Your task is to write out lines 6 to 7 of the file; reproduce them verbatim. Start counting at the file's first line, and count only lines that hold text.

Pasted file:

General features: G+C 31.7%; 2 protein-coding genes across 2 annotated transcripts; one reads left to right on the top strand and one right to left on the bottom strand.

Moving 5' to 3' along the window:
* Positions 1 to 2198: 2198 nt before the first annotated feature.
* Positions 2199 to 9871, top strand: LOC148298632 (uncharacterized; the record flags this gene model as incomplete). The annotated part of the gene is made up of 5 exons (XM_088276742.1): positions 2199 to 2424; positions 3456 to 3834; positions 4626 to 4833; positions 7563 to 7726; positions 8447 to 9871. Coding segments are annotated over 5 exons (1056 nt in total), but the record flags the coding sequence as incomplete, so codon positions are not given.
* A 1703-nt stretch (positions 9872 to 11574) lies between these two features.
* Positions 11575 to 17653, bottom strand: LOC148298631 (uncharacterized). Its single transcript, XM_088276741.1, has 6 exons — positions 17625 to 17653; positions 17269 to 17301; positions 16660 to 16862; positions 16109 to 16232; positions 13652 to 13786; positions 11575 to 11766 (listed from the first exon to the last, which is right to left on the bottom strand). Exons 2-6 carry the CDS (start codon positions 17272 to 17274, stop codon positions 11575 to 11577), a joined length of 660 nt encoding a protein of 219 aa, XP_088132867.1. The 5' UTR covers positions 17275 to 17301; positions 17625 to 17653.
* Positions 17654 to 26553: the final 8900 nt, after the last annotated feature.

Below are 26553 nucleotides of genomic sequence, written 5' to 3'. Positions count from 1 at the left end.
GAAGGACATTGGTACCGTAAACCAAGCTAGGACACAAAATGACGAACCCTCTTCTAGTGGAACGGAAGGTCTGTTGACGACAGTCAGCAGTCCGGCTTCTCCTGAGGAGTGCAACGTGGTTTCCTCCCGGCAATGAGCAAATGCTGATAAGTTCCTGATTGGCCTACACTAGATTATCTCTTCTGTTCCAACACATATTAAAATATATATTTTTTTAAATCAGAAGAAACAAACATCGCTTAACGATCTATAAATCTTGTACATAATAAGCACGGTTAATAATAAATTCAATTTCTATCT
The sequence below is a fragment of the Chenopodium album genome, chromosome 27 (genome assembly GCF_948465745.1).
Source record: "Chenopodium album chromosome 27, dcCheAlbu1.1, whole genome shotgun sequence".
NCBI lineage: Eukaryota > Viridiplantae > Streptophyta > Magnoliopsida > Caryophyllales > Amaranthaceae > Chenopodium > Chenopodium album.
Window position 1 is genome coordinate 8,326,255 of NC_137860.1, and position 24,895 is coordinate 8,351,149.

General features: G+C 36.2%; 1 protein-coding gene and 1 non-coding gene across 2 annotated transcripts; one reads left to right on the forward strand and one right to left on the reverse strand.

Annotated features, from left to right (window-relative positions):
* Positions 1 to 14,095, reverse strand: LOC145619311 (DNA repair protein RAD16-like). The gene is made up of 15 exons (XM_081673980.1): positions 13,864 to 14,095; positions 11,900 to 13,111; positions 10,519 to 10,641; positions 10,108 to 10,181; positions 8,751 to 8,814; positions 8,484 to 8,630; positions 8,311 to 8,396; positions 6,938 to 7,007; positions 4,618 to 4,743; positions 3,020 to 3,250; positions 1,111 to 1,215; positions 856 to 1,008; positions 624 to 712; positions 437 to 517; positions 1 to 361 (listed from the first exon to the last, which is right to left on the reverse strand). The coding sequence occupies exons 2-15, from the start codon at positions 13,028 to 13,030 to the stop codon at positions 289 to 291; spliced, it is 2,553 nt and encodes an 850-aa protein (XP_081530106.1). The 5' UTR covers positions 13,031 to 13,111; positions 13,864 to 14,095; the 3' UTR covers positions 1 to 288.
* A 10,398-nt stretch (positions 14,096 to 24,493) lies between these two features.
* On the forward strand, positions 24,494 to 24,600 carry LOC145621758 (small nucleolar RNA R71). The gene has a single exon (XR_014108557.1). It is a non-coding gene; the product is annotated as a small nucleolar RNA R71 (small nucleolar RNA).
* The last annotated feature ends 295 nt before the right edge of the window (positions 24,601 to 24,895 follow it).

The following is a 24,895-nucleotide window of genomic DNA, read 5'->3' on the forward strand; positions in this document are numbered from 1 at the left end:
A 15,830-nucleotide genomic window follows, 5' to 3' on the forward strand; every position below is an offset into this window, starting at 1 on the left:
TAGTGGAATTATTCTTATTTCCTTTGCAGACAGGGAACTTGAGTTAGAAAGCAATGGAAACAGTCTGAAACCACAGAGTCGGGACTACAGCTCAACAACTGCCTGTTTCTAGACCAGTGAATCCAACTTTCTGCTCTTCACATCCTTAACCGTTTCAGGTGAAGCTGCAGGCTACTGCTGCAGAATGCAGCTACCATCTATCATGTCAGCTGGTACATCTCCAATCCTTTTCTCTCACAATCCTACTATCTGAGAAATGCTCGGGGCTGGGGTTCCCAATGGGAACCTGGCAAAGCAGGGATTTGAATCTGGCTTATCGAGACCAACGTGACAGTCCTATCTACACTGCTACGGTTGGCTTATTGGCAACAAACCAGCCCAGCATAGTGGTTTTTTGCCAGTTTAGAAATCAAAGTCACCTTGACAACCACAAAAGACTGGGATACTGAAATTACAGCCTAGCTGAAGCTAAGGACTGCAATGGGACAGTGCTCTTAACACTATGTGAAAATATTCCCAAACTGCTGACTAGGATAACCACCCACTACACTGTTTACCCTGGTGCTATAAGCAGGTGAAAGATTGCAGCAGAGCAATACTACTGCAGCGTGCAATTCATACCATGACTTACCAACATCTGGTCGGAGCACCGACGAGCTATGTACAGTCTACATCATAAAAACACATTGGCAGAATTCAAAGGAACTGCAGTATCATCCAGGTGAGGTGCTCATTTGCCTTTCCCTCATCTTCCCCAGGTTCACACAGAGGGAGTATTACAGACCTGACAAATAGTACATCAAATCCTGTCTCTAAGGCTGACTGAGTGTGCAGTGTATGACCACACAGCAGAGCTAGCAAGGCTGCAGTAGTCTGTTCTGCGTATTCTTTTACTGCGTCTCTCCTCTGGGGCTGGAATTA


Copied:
* Positions 11575 to 17653, bottom strand: LOC148298631 (uncharacterized). Its single transcript, XM_088276741.1, has 6 exons — positions 17625 to 17653; positions 17269 to 17301; positions 16660 to 16862; positions 16109 to 16232; positions 13652 to 13786; positions 11575 to 11766 (listed from the first exon to the last, which is right to left on the bottom strand). Exons 2-6 carry the CDS (start codon positions 17272 to 17274, stop codon positions 11575 to 11577), a joined length of 660 nt encoding a protein of 219 aa, XP_088132867.1. The 5' UTR covers positions 17275 to 17301; positions 17625 to 17653.
* Positions 17654 to 26553: the final 8900 nt, after the last annotated feature.